Syntactic Foregrounding In Poetry Analysis

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Different types of syntactic foregrounding are examined in this essay when applied to poems. There are three poems that are analysed, ‘Child’ by Sylvia Plath, ‘Women and Children First’ by Ingrid de Kok and ‘Bitter-Berry Daybreak’ by Ingrid Jonker which are used to analyse the terms accentuation, creation of hierarchies, shifts of accent, ambiguity, semanticisation and the creation of hierarchical relationships and how they affect literature. Accentuation is evident in all three of the poems. Accentuation is used in order to draw attention to a specific emotion. In the poem ‘Child’ the last verse is primary in stressing a female’s feelings regarding her child which, in addition holds the name of this poem. There’s an impression of maternal…show more content…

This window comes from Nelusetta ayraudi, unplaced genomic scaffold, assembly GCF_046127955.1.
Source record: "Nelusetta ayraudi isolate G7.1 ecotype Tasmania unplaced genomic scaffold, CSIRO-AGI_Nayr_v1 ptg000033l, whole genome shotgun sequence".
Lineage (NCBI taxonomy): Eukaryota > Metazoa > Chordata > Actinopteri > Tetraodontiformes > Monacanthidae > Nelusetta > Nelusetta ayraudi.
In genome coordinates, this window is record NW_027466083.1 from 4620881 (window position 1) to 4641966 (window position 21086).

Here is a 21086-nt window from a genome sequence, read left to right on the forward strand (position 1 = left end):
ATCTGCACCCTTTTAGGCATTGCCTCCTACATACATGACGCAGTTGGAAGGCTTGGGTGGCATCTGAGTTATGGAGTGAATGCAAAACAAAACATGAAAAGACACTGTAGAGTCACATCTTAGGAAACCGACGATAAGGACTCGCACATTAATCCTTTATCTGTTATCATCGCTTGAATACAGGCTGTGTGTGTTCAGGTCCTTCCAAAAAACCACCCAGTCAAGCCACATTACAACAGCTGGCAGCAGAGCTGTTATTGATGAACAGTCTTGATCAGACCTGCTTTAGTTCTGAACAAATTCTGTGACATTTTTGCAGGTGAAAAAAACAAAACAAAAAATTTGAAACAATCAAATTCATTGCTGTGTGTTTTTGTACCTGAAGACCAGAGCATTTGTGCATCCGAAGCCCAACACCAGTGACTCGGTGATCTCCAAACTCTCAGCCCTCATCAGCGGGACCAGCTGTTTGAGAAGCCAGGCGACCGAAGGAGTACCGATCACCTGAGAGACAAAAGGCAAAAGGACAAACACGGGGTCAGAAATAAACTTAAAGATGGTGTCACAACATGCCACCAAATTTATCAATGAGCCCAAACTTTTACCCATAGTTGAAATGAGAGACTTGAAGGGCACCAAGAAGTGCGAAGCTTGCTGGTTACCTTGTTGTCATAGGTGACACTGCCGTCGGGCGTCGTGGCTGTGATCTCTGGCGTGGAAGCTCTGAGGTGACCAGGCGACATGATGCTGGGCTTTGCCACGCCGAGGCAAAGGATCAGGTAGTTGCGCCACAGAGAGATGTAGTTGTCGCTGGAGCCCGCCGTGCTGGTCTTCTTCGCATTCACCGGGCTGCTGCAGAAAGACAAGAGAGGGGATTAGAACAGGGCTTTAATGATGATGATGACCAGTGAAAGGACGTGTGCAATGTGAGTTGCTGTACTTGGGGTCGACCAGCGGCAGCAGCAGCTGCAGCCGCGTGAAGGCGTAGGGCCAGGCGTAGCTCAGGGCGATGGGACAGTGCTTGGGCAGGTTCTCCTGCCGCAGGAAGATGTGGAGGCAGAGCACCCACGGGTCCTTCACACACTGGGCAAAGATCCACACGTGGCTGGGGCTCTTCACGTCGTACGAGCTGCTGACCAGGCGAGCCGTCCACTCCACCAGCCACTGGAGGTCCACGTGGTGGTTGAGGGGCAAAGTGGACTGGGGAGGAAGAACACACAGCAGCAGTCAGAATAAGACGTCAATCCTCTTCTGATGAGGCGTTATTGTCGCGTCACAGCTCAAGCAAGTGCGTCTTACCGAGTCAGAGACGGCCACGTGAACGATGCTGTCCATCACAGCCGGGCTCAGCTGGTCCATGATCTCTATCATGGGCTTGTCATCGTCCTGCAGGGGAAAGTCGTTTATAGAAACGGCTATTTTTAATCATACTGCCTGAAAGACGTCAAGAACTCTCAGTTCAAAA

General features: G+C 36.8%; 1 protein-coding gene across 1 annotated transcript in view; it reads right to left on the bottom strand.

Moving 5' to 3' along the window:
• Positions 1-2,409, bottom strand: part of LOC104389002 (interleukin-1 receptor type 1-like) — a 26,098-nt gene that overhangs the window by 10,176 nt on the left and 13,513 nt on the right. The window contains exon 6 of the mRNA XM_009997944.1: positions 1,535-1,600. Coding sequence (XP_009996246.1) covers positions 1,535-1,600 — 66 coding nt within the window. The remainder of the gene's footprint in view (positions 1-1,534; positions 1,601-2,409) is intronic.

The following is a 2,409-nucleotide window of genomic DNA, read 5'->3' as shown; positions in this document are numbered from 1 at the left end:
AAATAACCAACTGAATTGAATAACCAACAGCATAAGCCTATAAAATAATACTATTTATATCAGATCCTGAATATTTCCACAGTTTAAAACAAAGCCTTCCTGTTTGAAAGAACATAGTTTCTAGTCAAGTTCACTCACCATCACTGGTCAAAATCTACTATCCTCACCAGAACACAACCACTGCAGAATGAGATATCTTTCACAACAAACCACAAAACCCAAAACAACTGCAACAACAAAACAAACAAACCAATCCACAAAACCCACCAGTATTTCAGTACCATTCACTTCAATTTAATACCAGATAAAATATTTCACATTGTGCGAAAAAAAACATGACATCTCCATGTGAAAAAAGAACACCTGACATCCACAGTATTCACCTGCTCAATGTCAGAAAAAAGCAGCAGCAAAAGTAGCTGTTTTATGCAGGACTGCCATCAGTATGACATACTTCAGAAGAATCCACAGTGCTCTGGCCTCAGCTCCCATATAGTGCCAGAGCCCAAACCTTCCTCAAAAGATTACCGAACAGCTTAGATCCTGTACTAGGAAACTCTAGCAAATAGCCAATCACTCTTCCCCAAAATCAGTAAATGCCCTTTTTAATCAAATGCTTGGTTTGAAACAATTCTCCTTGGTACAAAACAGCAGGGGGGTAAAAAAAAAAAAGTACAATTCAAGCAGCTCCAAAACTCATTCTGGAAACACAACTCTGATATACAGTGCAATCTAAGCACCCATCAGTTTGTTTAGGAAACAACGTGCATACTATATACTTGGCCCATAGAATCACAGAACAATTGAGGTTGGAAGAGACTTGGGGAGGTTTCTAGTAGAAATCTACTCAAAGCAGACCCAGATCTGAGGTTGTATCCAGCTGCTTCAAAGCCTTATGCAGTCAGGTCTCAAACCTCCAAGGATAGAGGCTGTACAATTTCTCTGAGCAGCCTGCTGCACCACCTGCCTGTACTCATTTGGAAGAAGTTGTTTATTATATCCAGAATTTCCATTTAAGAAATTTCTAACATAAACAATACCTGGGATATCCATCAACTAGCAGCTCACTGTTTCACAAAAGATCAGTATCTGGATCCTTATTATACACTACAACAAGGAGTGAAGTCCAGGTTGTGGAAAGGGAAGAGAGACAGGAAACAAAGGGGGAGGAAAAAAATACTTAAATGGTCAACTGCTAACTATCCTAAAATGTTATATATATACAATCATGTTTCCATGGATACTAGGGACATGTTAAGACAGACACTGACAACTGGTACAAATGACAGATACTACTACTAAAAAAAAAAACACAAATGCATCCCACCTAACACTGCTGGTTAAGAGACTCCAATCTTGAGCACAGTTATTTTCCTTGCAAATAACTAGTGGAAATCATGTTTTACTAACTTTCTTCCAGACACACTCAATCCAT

The first line of the last verse deviates from conventional grammar when it begins with the negative expression ‘not’. It takes up again its pessimistic ways with a line break that goes into the following line. The ungrammatical ‘troublous’ highlights the animated human act of the twisting of hands which, more often than not, is brought out when conveying hopelessness or a sense of misery. ‘Women And Children First’ exhibits another type of accentuation. It presents the repetition of words and phrases. The title of the poem ‘Women and Children First’ is repeated two times at the end of the first and last verses. This is made to foreground the difficulty of women and their children in social groups, predominantly in the context of a “macho” social group. The repetition of these words is efficient in emphasising the irony of these phrases where in situations of a disaster, for instance a sinking ship or bomb threat to a building, it was standard for women and children to be permitted to get out of these situations before others – save for the elderly. Ironically, these lines are reinforced by verses two and three where it’s stated that although they’re supposed to be first in the occurrence of an emergency, the women and children are

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